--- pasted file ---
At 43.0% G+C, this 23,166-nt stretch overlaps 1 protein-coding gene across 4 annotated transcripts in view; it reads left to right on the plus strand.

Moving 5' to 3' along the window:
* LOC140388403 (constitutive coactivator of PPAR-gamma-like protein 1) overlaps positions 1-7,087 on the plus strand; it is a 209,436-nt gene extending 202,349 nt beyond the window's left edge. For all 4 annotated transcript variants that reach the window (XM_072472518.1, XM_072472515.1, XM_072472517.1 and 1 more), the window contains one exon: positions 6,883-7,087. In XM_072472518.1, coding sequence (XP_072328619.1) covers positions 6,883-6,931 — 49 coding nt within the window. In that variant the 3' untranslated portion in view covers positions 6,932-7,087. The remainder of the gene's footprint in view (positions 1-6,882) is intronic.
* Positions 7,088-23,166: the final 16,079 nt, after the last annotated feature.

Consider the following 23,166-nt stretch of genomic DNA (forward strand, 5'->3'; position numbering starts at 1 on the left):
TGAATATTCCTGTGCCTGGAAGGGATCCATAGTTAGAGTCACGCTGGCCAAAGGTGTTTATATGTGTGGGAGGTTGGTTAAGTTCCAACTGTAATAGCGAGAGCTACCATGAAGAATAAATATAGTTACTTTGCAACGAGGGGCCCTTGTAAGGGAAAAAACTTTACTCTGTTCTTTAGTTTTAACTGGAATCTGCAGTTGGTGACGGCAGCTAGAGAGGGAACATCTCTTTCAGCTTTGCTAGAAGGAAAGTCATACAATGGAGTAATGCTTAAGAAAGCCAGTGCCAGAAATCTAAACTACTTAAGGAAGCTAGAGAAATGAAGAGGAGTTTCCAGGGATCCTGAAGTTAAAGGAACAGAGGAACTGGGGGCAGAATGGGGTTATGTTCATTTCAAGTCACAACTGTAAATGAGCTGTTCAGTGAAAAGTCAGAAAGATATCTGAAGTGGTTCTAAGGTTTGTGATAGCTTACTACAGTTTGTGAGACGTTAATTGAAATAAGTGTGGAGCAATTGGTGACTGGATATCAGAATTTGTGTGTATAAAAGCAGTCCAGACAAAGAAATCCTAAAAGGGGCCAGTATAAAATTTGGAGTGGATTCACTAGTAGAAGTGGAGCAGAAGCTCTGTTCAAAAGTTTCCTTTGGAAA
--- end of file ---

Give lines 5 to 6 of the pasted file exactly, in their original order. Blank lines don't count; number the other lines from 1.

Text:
Consider the following 23,166-nt stretch of genomic DNA (forward strand, 5'->3'; position numbering starts at 1 on the left):
TGAATATTCCTGTGCCTGGAAGGGATCCATAGTTAGAGTCACGCTGGCCAAAGGTGTTTATATGTGTGGGAGGTTGGTTAAGTTCCAACTGTAATAGCGAGAGCTACCATGAAGAATAAATATAGTTACTTTGCAACGAGGGGCCCTTGTAAGGGAAAAAACTTTACTCTGTTCTTTAGTTTTAACTGGAATCTGCAGTTGGTGACGGCAGCTAGAGAGGGAACATCTCTTTCAGCTTTGCTAGAAGGAAAGTCATACAATGGAGTAATGCTTAAGAAAGCCAGTGCCAGAAATCTAAACTACTTAAGGAAGCTAGAGAAATGAAGAGGAGTTTCCAGGGATCCTGAAGTTAAAGGAACAGAGGAACTGGGGGCAGAATGGGGTTATGTTCATTTCAAGTCACAACTGTAAATGAGCTGTTCAGTGAAAAGTCAGAAAGATATCTGAAGTGGTTCTAAGGTTTGTGATAGCTTACTACAGTTTGTGAGACGTTAATTGAAATAAGTGTGGAGCAATTGGTGACTGGATATCAGAATTTGTGTGTATAAAAGCAGTCCAGACAAAGAAATCCTAAAAGGGGCCAGTATAAAATTTGGAGTGGATTCACTAGTAGAAGTGGAGCAGAAGCTCTGTTCAAAAGTTTCCTTTGGAAA